Migrant workers are subject to the same employment terms and conditions as New Zealand citizen and resident employees. Therefore, any redundancy process you follow must apply to the migrant workers too. If your migrant employee’s visa is running out soon and they need you to sponsor them, you do have the option of not supporting their visa application and their employment will cease when their visa expires. If you do make your migrant employee redundant, remember to follow due process and pay out any holiday pay or redundancy entitlements

I have staff, whose visas are not expiring until next year, should I renew them early?

Due to an expected rise in unemployment, we are expecting the government to make it harder for employers to prove there are no NZ citizens or residents available to do a job. In fact, the labour market check through advertising may well be taken over by the government who will ultimately decide if there are New Zealanders available. This would be similar to what happened after the Canterbury earthquake. Our advice would be to apply now if applying for a three-year visa.

Can I get the wage subsidy for my migrant workers?

The short answer is yes. If your company meet the criteria to obtain the wage subsidy, then any work visa holders you employ, are entitled to the wage subsidy even if they are offshore.

One of my visa holders is offshore as the border is closed, can I make them redundant?

If one of your employees has gone offshore and you have not heard from them despite making significant efforts to contact them, they may be considered to have abandoned their employment. However, If the employee, through no fault of their own is stuck offshore and unable to return to work as the border is closed indefinitely, you may be able to demonstrate frustration of contract. This is different from a redundancy process but does require you to consult with them and take on board their feedback before making a final decision on their future employment with you.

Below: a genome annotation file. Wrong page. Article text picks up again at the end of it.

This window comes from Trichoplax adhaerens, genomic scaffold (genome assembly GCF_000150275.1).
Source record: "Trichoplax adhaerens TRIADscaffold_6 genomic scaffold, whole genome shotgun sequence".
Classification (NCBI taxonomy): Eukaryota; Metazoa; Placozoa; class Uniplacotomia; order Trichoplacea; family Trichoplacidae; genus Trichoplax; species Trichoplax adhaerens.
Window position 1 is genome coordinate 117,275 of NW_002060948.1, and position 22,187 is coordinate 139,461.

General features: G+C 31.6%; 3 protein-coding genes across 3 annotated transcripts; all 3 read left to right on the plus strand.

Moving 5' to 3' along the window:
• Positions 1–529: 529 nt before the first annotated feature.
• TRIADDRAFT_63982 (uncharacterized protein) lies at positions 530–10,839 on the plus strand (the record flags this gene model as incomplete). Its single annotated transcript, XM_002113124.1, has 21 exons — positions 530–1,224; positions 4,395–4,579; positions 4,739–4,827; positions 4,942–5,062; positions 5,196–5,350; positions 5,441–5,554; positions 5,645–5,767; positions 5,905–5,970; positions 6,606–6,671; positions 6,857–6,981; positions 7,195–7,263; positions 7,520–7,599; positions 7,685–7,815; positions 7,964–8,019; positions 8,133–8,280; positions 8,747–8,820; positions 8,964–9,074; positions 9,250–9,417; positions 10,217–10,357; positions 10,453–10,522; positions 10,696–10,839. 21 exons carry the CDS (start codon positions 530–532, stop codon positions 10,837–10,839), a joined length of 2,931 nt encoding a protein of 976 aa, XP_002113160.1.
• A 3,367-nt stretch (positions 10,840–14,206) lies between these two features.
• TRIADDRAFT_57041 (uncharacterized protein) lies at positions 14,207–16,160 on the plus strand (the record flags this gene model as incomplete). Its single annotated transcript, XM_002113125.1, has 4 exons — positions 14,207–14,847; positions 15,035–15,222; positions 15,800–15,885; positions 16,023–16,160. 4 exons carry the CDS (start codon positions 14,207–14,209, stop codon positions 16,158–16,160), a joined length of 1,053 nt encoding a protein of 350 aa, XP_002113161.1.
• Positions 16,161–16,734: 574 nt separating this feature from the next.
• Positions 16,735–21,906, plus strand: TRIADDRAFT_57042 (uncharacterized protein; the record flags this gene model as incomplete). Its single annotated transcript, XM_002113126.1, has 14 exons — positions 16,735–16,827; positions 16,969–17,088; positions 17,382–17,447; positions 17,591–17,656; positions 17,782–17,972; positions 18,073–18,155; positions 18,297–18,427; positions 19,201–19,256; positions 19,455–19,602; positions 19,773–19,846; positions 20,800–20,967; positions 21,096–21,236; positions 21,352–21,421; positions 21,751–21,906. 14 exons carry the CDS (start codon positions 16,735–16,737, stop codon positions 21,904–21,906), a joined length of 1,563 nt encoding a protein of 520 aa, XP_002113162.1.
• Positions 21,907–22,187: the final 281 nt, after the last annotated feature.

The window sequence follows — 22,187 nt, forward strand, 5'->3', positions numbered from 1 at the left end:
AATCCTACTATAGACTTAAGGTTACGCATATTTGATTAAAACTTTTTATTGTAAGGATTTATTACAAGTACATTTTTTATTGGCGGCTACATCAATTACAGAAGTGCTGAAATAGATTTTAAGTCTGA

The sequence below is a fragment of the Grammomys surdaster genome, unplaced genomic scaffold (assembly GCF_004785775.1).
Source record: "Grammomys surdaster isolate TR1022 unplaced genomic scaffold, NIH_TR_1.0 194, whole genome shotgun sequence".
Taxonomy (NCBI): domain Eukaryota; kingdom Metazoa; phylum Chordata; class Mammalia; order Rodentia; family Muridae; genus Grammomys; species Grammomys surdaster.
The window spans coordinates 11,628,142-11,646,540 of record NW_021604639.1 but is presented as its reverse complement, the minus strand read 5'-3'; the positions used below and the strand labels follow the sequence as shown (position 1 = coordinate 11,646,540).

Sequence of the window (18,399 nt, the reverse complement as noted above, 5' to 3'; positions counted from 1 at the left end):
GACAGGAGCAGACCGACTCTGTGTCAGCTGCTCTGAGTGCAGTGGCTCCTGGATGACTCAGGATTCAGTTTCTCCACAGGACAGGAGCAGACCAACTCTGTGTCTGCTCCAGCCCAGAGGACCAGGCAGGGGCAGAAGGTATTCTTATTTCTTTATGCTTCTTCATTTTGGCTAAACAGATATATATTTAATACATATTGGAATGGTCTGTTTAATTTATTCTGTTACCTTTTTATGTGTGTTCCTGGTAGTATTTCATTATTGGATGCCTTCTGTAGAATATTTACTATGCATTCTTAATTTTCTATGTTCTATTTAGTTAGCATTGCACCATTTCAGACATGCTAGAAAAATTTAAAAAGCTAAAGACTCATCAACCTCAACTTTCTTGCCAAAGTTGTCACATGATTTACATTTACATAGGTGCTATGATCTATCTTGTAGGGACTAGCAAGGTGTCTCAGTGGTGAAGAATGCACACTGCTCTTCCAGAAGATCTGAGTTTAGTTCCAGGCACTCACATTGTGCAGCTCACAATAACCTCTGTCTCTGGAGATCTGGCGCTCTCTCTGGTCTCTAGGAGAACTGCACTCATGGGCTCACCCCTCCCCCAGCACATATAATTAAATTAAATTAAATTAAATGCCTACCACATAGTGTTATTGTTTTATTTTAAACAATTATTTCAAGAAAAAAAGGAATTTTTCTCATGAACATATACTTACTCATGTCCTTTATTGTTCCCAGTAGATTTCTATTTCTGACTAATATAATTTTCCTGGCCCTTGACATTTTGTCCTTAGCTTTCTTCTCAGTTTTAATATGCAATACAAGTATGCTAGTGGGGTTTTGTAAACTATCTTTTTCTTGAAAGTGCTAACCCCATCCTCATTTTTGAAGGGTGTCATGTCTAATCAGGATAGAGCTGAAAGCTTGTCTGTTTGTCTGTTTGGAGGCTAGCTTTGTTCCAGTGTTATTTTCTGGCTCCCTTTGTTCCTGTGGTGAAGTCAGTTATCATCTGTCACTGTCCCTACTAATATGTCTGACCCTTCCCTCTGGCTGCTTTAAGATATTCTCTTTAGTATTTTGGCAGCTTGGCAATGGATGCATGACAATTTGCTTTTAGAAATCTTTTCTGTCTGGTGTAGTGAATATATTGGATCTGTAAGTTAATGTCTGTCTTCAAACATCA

We are an accredited employer with Immigration New Zealand. What happens if we drop the salary of our Work to residence visa holder below the $55,000 or $79,560 threshold? Will it affect their residency application down the track?

The short answer is yes. In order to apply for residency from work after working for an accredited employer for 24 months, the employee needs to show their salary met the minimum threshold for the full 24 months. It is not clear at this stage whether Immigration New Zealand will grant any leeway around this when it comes to employees applying for residency.

One of my employees is on an interim visa, can they continue to work for me?

An interim visa is granted automatically to a migrant where they have submitted a visa application before the expiry of their current visa, the visa has now expired, and immigration New Zealand has not yet made a decision on the application. An interim visa allows the visa holder to remain lawfully in the country and may or may not have work rights. People are allowed to work if the visa they have applied for is an employer sponsored visa and they were on an employer sponsored work visa when they submitted their application. People moving from an Open work visa to an employer sponsored work visa do not have work rights and must cease work until their new work visa has been approved.

One of my staff is on an open partnership work visa but their sponsoring partner has lost their job. Can my employee still work for me legally?

Technically speaking, if your employee’s partner loses their job and stops work, then their partner is in breach of their visa conditions. As a result, your employee would be in breach of their visa conditions and as their employer you would be in breach of your obligations as an employer.